And good handling of the recession aside, a vote for Labour is anything but a vote for change.

The Liberal Democrats have long been denied to demonstrate their potential to lead on a national scale, although Nick Clegg appears to be a credible candidate.

“Not just a superficial change of one set of self-motivated careerists for another”

Their sometimes innovative policies are usually lost in the humdrum of the PR battle between the two bigger parties but this time around maybe they should be given a chance.

Mr Clegg certainly has more media clout than leaders past and they present the most “inclusive” politics out of the big three.

It is time for a change of approach and some fresh ideas. As we see it, neither of the two main contenders have the insight or ability to provide this. In comparison the Liberal Democrats appear foil-packed and fit-to-burst.

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Original Pollsters

Just found, not that it was particualrly hard, a poll tracker that the BBC have put together showing opinion poll results for the three major parties dating back to the Thatcher era.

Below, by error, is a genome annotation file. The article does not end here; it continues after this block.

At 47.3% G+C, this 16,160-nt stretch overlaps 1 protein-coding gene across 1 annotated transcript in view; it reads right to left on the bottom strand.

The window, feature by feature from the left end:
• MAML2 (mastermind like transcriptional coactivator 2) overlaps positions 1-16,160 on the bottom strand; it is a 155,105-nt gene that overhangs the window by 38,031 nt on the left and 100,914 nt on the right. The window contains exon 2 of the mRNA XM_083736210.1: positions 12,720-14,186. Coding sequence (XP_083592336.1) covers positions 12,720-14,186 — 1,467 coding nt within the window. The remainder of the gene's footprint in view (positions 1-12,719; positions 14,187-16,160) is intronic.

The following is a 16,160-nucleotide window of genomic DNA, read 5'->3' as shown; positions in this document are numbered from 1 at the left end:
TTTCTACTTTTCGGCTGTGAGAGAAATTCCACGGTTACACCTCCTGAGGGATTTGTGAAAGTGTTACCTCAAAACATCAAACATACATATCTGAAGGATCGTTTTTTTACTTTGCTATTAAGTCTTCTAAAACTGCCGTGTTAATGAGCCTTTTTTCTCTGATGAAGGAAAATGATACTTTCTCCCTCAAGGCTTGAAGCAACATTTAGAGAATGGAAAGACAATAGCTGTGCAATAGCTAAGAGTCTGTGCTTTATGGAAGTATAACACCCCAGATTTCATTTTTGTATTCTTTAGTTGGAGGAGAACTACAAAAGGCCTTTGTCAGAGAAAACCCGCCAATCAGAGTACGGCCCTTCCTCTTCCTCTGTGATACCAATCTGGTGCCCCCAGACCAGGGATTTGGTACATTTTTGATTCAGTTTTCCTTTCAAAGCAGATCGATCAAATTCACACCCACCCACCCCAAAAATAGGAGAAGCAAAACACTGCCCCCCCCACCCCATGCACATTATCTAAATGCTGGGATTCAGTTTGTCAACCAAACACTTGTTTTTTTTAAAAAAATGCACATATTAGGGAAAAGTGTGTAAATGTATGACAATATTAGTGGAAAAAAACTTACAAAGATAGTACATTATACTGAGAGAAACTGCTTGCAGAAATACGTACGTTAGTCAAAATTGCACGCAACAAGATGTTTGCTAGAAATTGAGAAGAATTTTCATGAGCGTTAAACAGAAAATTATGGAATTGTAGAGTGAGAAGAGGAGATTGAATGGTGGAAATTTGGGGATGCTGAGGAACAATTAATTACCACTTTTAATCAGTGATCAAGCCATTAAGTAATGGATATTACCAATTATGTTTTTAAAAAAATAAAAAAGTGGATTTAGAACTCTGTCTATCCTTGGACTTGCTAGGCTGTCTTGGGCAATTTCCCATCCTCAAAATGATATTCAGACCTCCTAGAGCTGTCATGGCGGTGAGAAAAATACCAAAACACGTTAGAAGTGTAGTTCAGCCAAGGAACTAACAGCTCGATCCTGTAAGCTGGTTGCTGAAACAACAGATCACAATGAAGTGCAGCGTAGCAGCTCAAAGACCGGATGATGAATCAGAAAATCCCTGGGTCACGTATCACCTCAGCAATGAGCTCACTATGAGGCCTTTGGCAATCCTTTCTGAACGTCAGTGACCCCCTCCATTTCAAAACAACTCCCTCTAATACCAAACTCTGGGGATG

The most recent YouGov poll (8 Jan) shows the Conservatives 12 points ahead of Labour on 42%, while Populus (12 Jan) has them at 41% and the Reds on 28%. The Lib Dems have failed to make any significant gain in the past few years with only a brief ICM poll rating them at three points above Labour at 25% on 31 May 2009.

The Tories have held the lead since towards the end of 2008 across all pollsters but Labour’s decline can be charted back to 2003, at the beginning of the Iraq war.

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The Dethroning of Gordon I

In these dark days when the weather is the staple of news programming, politics bowls a corker to match Dale Steyn’s ball that took out Kevin Pietersen, lbw, in Cape Town earlier today.